We’re Not Inherently Wired to Build Great Products

People aren’t inherently wired to build great products. The more time we spend creating products and collaborating with others during the development process, we realize to do product well goes against human nature.

People are wired to solve problems. Someone presents us with a problem — or we identify a problem worth solving — and we get to offering, building, and implementing the solution. This feels like progress. It feels like success. We are awesome. Until…

We realize we don’t truly understand the problem, and the time, energy, and money spent to implement the solution only partially solves the problem.

There are also other flawed perspectives inside this lack of understanding. We offer solutions too early and build too soon. To prevent missing the mark — or perhaps to feed our own egos by demonstrating our ability to create ‘impressive’ products — we tend to overbuild. This manifests into a self-absorbed perspective that we have the answers and know what is best for the problem-holder (customer, user, etc.). See how this whole thing begins to spiral out of control before we even know what is happening and how we got there?

Because we are like this as individuals, it only worsens inside a team, department, or organization. Instead of having one flawed perspective, we have many. Making matters worse, all of the flawed perspectives act competitively to solve and build faster in an effort to be the best problem-solver and producer. After all, being great problem-solvers and producers is why many people get hired and how many get promoted.

So, how can you overcome human nature to give yourself a chance at creating great products? Here are 10 things to pay close attention to:

1. Be User Centric: If you aren’t putting customers or users first and at the center of everything you are doing, you fundamentally have the wrong perspective on what matters most.

2. Solve a High-Volume Problem People Care About: It takes the same time and energy to solve a low-value problem as a high-value one. Additionally, one of the primary differences between a good product and a successful product is the validation that people actually care about the problem you are solving to a level that makes the effort worthwhile for them and you.

3. Truly Understand the Problem: We’re wired to be problem-solvers. Unfortunately, this instinct causes us to offer and build solutions before we truly understand the problem. Taking the time to understand a problem to an almost expert level is worth it.

4. Validate Everything: The capability exists to validate every aspect of a new product. Moving forward on assumptions is ego, laziness, or both.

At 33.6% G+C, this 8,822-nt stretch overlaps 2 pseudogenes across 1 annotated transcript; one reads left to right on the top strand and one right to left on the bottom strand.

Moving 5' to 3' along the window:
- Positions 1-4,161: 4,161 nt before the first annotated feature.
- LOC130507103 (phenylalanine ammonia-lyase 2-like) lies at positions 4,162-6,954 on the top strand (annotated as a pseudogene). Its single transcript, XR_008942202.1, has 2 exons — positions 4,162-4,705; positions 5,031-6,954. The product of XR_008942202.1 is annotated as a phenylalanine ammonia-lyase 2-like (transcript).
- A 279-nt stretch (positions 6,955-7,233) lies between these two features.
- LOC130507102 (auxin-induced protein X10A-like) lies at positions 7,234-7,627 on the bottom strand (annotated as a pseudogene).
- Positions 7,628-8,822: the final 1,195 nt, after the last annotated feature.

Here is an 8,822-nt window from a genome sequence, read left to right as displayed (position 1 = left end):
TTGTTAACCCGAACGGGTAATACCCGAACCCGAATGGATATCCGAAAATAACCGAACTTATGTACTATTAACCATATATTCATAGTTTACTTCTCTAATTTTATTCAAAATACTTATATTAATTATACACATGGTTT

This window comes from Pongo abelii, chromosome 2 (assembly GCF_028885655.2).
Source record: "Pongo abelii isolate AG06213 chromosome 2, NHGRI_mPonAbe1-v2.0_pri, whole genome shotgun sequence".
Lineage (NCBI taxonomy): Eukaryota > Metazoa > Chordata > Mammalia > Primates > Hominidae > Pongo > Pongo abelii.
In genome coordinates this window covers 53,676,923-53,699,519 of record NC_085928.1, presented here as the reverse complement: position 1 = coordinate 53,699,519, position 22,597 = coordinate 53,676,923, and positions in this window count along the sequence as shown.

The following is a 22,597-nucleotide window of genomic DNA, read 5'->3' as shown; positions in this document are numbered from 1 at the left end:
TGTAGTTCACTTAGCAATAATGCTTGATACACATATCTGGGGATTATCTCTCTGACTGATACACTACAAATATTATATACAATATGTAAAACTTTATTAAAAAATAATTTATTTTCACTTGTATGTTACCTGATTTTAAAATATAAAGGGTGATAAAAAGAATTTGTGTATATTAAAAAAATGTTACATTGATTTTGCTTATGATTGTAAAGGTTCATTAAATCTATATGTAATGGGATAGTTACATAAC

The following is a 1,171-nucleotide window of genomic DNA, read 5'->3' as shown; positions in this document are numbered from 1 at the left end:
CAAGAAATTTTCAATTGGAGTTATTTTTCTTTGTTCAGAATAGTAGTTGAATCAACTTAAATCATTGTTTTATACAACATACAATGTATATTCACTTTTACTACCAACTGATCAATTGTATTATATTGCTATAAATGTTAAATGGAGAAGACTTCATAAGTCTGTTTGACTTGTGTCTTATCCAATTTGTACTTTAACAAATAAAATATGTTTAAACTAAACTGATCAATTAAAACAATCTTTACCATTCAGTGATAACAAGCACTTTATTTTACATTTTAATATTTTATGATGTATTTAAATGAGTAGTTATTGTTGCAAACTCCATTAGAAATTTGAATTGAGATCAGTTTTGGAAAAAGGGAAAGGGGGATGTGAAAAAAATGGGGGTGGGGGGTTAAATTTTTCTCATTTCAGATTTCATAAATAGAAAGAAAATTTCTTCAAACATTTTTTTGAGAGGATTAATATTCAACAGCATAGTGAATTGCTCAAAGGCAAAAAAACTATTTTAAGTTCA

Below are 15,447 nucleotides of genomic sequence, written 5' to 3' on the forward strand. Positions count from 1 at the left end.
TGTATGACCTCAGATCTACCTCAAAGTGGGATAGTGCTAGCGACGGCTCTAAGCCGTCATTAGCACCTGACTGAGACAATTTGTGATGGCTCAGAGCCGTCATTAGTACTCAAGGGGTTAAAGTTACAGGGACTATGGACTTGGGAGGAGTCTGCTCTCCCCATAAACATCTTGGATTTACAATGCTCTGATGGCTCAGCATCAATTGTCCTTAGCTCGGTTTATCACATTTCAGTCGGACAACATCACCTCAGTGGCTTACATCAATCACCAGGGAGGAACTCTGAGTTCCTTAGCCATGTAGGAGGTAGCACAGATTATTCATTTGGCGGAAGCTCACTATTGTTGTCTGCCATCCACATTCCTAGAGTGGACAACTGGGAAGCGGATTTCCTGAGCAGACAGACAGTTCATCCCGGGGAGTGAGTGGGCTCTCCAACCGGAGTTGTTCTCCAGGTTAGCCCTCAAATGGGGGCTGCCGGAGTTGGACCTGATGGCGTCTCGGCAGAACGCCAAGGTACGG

5. Seek No: When engaging with customers or users, give them permission to say no and explain why they don’t like or agree with something. Too often we approach them with questions framed positively and for the most part, people want to please other people. So, we get false feedback. Instead of asking what they like about a product or idea, ask what they don’t like about it. Using this technique alone will get you better and truer feedback.

6. More is Less: A first version of a product that does 113 things okay, is never as good as a product that does 3 things uniquely and world-class. (By the way, it doesn’t matter what you call it…MVP, alpha, V1. What matters is whether you have the intent to solve a high-value problem that customers or users care about as simply and elegantly as possible).

7. User Action Drives Your Action: Customers or users don’t know what they don’t know. They will tell you what they think you want to hear and what they perceive the correct answer to be around a product’s UX. If you’ve built enough products, you realize that what customers or users do is often inconsistent with what they say. Because of this, you need to have analytics built into the product from the moment you give the first user access to it. User actions should drive your actions once you have users in the product, not what they say.

8. Avoid Crutches: Processes, methodologies, and tools can easily become crutches. None of them make you great at product. Your culture and discipline are what give processes, methodologies, and tools their power and value. Without the right culture and discipline, they are elixirs to deeper, unresolved challenges.

9. Fear Drives, Not Shipping: Early versions of products are going to be far from where you want the product to be and where it will be. Get it front of customers or users anyway. The only way to truly validate is by getting users in the product. We don’t get products in front of customers or users early enough because of our own egos and the fear the product will not be well-liked and received.

10. Strive for Progress, Not Perfection: Creating anything is hard. The creation process is an exercise in progress, not perfection. This is especially true with digital products because we can continually evolve them. There is never a finish line with a digital product, only the next version.

Creating great and successful products is counter-intuitive to our nature and is one of the core reasons it is hard. Be mindful of this and take steps to think about and approach the process counter to some of your instincts to build great products.

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